The feeders behind the Visitor Center were attracting a steady stream of birds: Orange-crowned Warblers, Black-crested Titmice, House Sparrows, Plain Chachalacas and Green Jays.
An Olive Sparrow made a very brief appearance.
A Curve-billed Thrasher flew onto a seed-table and posed.
A few minutes later a Long-billed Thrasher turned up.
It was a treat to see both Thrashers because we don't get either species around Houston. The closest we get to them is the Brown Thrasher, a bird with a much brighter, more rufous back.
The Tropical Area was busy with Green Jays (below) and Great Kiskadees.
We sat down for a while and watched as a succession of birds came to feeders and to some half-grapefruits nailed to tree trunks. Plain Chachalacas seemed to find the grapefruits irresistible.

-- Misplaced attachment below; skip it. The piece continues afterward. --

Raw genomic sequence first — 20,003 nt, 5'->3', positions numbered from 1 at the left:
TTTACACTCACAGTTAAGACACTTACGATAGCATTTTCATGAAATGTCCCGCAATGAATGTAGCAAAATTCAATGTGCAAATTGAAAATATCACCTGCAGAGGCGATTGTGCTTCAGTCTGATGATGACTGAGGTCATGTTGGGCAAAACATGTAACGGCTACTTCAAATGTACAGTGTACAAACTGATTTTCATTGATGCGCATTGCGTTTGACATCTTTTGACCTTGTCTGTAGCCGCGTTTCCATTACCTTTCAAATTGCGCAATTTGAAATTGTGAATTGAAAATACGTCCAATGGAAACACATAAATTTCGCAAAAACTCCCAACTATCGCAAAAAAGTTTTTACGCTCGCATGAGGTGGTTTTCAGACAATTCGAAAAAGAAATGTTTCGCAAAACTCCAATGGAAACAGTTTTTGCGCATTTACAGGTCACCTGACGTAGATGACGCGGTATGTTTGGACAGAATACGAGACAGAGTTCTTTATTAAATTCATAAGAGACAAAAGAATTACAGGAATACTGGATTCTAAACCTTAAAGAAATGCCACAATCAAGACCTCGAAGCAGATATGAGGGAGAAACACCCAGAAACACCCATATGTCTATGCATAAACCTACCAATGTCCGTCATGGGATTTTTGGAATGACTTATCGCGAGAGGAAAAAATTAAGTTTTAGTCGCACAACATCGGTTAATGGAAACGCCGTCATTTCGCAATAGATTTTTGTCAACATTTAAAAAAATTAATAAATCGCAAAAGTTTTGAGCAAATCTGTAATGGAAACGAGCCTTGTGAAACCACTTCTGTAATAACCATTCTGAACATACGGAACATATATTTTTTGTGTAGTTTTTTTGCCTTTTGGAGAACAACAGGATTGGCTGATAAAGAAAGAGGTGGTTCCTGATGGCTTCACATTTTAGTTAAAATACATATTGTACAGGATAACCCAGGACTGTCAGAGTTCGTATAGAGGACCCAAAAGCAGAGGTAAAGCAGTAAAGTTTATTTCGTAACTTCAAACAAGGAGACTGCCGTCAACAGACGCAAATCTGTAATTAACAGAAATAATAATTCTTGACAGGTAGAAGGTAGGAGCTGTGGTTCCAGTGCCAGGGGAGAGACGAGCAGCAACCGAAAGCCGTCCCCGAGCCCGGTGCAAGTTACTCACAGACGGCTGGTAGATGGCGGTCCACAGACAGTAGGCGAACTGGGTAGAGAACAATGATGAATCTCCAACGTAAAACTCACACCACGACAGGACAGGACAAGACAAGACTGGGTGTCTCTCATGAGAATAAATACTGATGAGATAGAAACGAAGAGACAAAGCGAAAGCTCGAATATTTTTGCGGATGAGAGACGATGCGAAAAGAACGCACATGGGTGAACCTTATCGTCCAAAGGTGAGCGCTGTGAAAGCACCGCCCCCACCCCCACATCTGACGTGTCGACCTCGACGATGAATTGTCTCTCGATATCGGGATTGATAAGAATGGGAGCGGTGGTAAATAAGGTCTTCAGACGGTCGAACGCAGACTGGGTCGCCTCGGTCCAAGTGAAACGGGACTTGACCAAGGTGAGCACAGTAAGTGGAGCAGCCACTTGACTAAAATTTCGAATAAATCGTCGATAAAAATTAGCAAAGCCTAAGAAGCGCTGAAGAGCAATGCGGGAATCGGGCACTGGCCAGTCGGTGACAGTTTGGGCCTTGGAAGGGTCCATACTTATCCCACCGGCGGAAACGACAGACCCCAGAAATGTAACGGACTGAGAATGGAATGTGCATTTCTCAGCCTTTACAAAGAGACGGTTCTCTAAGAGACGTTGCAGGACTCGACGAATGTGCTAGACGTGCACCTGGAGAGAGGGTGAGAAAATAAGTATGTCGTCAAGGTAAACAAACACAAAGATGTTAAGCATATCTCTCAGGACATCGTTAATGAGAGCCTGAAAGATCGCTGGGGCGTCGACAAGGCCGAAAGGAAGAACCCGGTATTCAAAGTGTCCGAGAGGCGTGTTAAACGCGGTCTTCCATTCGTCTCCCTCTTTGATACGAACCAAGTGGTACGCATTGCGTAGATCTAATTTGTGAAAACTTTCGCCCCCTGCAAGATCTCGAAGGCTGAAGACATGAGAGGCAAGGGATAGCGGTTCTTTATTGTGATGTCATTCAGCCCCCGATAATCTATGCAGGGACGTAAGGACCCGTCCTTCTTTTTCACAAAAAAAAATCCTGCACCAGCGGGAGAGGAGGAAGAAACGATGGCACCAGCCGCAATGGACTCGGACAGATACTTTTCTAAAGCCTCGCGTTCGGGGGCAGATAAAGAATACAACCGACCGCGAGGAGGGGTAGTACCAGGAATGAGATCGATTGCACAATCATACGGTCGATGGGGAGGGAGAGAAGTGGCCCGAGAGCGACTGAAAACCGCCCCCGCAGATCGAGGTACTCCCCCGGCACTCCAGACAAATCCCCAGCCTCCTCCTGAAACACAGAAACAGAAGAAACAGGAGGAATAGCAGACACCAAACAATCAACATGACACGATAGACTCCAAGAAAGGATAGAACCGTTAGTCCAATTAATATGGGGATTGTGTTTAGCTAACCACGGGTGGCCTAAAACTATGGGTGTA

Here, as everywhere on our trip, we saw both Ladder-backed and Golden-fronted Woodpeckers. The Ladder-backed is rather similar to the Downy Woodpecker, a species that we see in our area. The Golden-fronted (below) is a larger, bolder and more common bird and it strongly resembles the Red-bellied Woodpecker of southeast Texas.
Walking back to the exit, we came across a bird I'd been hoping for: Clay-colored Thrush, which is another Valley specialty bird. Unfortunately, it refused to come out of the undergrowth to let me get a photo.
As we had enjoyed our visit, we decided to return to Estero Llano at 8:30 the following morning to participate in a guided birdwalk. Among other things, I was hoping that the walk would turn up a Common Pauraque and an Eastern Screech-Owl.